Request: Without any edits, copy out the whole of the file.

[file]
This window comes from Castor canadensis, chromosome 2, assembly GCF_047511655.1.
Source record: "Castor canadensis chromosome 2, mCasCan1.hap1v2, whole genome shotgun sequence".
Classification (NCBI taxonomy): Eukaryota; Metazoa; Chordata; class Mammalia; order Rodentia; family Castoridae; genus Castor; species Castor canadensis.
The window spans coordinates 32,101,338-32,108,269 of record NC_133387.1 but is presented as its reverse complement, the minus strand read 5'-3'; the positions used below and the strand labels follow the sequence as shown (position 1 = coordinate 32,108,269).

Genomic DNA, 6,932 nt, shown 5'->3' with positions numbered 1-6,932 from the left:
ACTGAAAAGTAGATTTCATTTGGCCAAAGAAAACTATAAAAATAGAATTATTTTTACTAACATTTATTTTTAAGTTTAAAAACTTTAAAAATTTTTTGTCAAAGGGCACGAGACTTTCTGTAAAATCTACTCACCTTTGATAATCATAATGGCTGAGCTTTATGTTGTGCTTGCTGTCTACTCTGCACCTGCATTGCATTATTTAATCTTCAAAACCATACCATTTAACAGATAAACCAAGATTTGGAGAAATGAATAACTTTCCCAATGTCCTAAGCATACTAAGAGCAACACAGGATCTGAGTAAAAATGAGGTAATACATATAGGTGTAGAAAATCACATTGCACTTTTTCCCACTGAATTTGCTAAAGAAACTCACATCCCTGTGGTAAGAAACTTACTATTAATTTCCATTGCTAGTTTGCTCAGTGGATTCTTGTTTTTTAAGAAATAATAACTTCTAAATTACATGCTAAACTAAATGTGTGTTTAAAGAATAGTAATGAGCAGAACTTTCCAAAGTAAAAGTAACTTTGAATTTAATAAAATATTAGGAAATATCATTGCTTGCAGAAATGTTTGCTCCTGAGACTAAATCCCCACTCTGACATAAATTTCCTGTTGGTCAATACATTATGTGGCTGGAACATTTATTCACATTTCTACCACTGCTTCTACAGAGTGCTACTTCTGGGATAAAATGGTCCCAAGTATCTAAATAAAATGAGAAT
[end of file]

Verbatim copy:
This window comes from Castor canadensis, chromosome 2, assembly GCF_047511655.1.
Source record: "Castor canadensis chromosome 2, mCasCan1.hap1v2, whole genome shotgun sequence".
Classification (NCBI taxonomy): Eukaryota; Metazoa; Chordata; class Mammalia; order Rodentia; family Castoridae; genus Castor; species Castor canadensis.
The window spans coordinates 32,101,338-32,108,269 of record NC_133387.1 but is presented as its reverse complement, the minus strand read 5'-3'; the positions used below and the strand labels follow the sequence as shown (position 1 = coordinate 32,108,269).

Genomic DNA, 6,932 nt, shown 5'->3' with positions numbered 1-6,932 from the left:
ACTGAAAAGTAGATTTCATTTGGCCAAAGAAAACTATAAAAATAGAATTATTTTTACTAACATTTATTTTTAAGTTTAAAAACTTTAAAAATTTTTTGTCAAAGGGCACGAGACTTTCTGTAAAATCTACTCACCTTTGATAATCATAATGGCTGAGCTTTATGTTGTGCTTGCTGTCTACTCTGCACCTGCATTGCATTATTTAATCTTCAAAACCATACCATTTAACAGATAAACCAAGATTTGGAGAAATGAATAACTTTCCCAATGTCCTAAGCATACTAAGAGCAACACAGGATCTGAGTAAAAATGAGGTAATACATATAGGTGTAGAAAATCACATTGCACTTTTTCCCACTGAATTTGCTAAAGAAACTCACATCCCTGTGGTAAGAAACTTACTATTAATTTCCATTGCTAGTTTGCTCAGTGGATTCTTGTTTTTTAAGAAATAATAACTTCTAAATTACATGCTAAACTAAATGTGTGTTTAAAGAATAGTAATGAGCAGAACTTTCCAAAGTAAAAGTAACTTTGAATTTAATAAAATATTAGGAAATATCATTGCTTGCAGAAATGTTTGCTCCTGAGACTAAATCCCCACTCTGACATAAATTTCCTGTTGGTCAATACATTATGTGGCTGGAACATTTATTCACATTTCTACCACTGCTTCTACAGAGTGCTACTTCTGGGATAAAATGGTCCCAAGTATCTAAATAAAATGAGAAT